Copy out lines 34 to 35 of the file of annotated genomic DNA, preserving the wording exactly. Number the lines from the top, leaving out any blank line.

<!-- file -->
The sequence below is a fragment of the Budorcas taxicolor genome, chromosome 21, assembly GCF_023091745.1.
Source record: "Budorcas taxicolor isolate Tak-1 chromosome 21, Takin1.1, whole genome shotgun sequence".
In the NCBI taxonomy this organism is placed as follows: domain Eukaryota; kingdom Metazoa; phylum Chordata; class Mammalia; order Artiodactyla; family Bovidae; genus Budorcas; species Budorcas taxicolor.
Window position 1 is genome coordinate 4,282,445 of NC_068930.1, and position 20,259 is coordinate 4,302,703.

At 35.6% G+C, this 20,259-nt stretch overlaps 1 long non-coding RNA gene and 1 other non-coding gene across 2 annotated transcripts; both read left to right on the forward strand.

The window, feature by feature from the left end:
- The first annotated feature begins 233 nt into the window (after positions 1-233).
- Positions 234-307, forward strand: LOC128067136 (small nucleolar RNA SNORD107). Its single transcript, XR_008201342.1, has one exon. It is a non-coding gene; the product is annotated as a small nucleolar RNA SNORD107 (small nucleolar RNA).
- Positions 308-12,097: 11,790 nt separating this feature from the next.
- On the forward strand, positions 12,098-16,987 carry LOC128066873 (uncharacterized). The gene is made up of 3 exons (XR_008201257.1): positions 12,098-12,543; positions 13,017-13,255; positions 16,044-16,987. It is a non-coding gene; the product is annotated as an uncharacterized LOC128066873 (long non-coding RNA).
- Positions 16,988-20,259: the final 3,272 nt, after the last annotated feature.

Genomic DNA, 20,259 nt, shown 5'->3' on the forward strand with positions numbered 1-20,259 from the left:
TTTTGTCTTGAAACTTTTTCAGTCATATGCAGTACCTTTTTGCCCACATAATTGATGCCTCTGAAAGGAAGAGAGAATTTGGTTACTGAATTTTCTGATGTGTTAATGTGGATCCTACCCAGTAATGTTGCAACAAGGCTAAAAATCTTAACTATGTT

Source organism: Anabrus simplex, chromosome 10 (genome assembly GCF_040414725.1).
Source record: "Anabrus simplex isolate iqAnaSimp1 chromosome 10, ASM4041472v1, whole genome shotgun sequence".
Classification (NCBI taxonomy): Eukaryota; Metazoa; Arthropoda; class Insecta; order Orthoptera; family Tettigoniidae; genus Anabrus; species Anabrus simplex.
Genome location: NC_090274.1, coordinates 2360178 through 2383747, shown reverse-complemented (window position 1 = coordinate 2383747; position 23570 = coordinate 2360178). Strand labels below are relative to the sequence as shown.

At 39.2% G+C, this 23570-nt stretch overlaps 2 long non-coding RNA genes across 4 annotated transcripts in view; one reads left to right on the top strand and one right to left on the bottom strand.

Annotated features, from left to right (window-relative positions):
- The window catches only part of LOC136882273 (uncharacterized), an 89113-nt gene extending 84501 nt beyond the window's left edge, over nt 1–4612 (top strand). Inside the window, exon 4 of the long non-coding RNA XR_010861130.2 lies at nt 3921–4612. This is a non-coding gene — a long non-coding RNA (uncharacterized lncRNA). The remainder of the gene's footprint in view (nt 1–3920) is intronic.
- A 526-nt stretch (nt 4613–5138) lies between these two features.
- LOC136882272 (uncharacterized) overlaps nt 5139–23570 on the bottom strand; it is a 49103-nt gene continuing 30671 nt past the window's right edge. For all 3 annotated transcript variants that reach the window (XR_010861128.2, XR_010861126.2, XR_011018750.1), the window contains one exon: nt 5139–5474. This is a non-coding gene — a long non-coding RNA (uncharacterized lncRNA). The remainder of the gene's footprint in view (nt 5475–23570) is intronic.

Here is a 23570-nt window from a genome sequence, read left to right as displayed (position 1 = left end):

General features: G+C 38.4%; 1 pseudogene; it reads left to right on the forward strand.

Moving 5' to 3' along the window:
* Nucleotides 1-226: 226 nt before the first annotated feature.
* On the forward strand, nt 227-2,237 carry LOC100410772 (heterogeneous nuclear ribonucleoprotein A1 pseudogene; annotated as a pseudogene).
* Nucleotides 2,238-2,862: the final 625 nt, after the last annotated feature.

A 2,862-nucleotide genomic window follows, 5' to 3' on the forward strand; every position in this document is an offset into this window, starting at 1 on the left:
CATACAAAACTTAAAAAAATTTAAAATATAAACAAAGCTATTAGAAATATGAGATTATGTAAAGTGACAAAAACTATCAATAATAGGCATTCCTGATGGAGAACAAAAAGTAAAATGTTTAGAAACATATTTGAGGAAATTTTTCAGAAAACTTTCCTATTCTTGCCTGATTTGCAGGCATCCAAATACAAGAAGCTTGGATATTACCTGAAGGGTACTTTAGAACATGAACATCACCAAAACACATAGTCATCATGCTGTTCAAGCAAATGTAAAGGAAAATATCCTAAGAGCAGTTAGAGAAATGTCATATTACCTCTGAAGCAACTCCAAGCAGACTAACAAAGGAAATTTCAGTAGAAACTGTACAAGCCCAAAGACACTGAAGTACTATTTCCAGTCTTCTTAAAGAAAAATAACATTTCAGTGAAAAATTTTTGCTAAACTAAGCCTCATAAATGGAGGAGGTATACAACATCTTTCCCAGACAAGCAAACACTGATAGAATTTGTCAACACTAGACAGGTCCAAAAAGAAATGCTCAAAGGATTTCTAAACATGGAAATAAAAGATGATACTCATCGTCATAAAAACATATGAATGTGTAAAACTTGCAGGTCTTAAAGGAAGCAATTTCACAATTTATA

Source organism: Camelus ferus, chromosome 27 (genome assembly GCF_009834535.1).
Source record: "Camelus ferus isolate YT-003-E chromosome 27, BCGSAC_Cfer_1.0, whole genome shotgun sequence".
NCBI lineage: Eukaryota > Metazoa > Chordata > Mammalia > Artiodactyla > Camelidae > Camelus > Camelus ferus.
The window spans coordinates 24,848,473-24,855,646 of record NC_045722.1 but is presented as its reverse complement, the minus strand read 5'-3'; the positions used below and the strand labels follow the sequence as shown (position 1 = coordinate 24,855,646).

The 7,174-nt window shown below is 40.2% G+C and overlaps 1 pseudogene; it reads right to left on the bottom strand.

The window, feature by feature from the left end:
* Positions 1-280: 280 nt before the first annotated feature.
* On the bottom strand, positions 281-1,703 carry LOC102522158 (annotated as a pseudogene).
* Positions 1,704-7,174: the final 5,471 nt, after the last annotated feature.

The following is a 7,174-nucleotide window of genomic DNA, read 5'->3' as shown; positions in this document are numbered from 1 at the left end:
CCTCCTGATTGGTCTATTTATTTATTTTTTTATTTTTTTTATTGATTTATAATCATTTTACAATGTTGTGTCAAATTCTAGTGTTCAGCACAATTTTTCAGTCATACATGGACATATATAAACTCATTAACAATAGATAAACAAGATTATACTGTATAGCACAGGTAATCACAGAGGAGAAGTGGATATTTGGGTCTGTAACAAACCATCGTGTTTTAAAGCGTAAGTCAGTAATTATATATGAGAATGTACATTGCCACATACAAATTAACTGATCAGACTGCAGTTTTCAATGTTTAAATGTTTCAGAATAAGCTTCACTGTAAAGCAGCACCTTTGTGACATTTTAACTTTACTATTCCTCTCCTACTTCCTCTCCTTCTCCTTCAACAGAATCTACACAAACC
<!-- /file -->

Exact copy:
The window spans coordinates 24,848,473-24,855,646 of record NC_045722.1 but is presented as its reverse complement, the minus strand read 5'-3'; the positions used below and the strand labels follow the sequence as shown (position 1 = coordinate 24,855,646).

The 7,174-nt window shown below is 40.2% G+C and overlaps 1 pseudogene; it reads right to left on the bottom strand.